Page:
UK consumers are tightening their belts in the run-up to the festive period, according to new data that showed retail sales growth lagging far behind inflation in November and pointed to the impact of the cost of living crisis.
The value of retail sales rose 4.2 per cent year on year in November, according to a report published on Tuesday by the British Retail Consortium, a trade body, in association with professional services group KPMG.
As Black Friday offers launched this winter’s shopping season, November’s figure was an improvement on the 1.6 per cent annual growth rate recorded in the previous month.
However, the figures are not adjusted for consumer price inflation, which hit a 41-year high of 11.1 per cent in October, so the annual rise in the value of sales conceals a much larger drop in sales volumes, once CPI is accounted for.
Paul Martin, UK head of retail at KPMG, said retailers were hoping that the “Christmas feelgood factor” would trump low consumer confidence during the festive season, adding: “The next few weeks could be critical to their [business’s] survival.”
But BRC chief executive Helen Dickinson warned that “the cost of living crisis means many families might dial back their festive plans”.
Separate data published on Tuesday by payments company Barclaycard showed consumer spending rose 3.9 per cent year on year in November, up from the 3.5 per cent annual growth recorded in October.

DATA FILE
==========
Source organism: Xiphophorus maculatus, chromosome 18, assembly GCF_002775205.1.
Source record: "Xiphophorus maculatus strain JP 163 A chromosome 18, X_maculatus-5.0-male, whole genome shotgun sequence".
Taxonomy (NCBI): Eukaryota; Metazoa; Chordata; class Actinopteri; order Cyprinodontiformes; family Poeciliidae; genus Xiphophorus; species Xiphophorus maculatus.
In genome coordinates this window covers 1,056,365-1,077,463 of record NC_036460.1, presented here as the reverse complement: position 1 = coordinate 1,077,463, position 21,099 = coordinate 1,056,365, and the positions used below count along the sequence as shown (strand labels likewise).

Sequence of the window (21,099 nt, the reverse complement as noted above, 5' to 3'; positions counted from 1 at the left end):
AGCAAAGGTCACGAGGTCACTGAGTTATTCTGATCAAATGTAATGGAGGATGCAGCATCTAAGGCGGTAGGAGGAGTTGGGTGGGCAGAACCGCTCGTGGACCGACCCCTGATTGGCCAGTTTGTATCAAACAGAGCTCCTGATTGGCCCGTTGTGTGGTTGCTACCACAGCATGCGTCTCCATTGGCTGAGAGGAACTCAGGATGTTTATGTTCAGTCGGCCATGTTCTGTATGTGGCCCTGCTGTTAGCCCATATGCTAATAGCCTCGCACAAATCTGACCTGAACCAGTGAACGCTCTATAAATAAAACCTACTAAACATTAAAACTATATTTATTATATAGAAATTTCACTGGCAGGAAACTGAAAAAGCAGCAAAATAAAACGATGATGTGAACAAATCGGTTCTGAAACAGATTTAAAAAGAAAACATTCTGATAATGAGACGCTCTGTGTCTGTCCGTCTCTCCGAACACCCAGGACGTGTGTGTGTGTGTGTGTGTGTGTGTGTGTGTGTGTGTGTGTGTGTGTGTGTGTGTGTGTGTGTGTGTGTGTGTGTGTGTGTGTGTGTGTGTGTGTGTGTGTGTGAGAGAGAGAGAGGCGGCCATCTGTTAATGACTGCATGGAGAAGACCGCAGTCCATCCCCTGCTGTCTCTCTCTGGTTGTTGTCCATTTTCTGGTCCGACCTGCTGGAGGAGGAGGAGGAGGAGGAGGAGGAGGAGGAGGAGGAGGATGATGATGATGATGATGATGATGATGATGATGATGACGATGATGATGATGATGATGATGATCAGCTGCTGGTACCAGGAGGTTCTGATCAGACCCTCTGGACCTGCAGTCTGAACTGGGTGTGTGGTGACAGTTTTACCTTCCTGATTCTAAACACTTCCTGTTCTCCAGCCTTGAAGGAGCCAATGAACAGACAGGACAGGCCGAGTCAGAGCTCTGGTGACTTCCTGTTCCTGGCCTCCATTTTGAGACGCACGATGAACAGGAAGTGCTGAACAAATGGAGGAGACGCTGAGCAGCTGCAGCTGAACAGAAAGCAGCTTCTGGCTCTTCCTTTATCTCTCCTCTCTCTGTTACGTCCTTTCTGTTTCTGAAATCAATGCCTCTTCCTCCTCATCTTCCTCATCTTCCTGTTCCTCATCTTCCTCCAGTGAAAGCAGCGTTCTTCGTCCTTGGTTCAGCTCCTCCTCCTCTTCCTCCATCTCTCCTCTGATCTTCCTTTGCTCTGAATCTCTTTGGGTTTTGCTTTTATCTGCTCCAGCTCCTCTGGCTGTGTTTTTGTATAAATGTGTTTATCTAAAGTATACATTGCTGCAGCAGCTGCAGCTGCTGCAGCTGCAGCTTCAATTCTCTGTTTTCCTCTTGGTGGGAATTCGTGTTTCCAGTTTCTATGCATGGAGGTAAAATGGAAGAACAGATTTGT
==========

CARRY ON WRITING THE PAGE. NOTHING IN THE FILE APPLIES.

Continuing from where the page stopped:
Barclaycard, which gathers figures from almost half of the UK’s credit and debit card transactions, attributed most of the rise to the high cost of essentials.
The annual rate of spending on necessities, such as groceries, fuel and healthcare, increased by 7.1 per cent in November, beating the previous month’s figure of 5.7 per cent.
The boost in grocery spending, largely driven by food price inflation, has surged further as many UK shoppers report stocking up on Christmas items earlier this year in order to help spread the cost, said Barclaycard.
An additional measure in Barclaycard’s monthly data showed spending on utilities rose by just over 40 per cent in November, exceeding October’s 36 per cent increase, as the colder weather prompted more households to switch on their heating for the first time.
Barclaycard director Esme Harwood said: “Cutbacks are affecting non-essential spending on clothing, department stores and restaurants.”
Barclaycard’s consumer confidence survey for November showed that half of respondents planned to reduce spending this Christmas, either by buying fewer gifts or scaling back on social activities.
As inflation strains the discretionary budgets of many households “many Brits intend to reduce festive spending on presents and parties in an effort to save money”, added Harwood.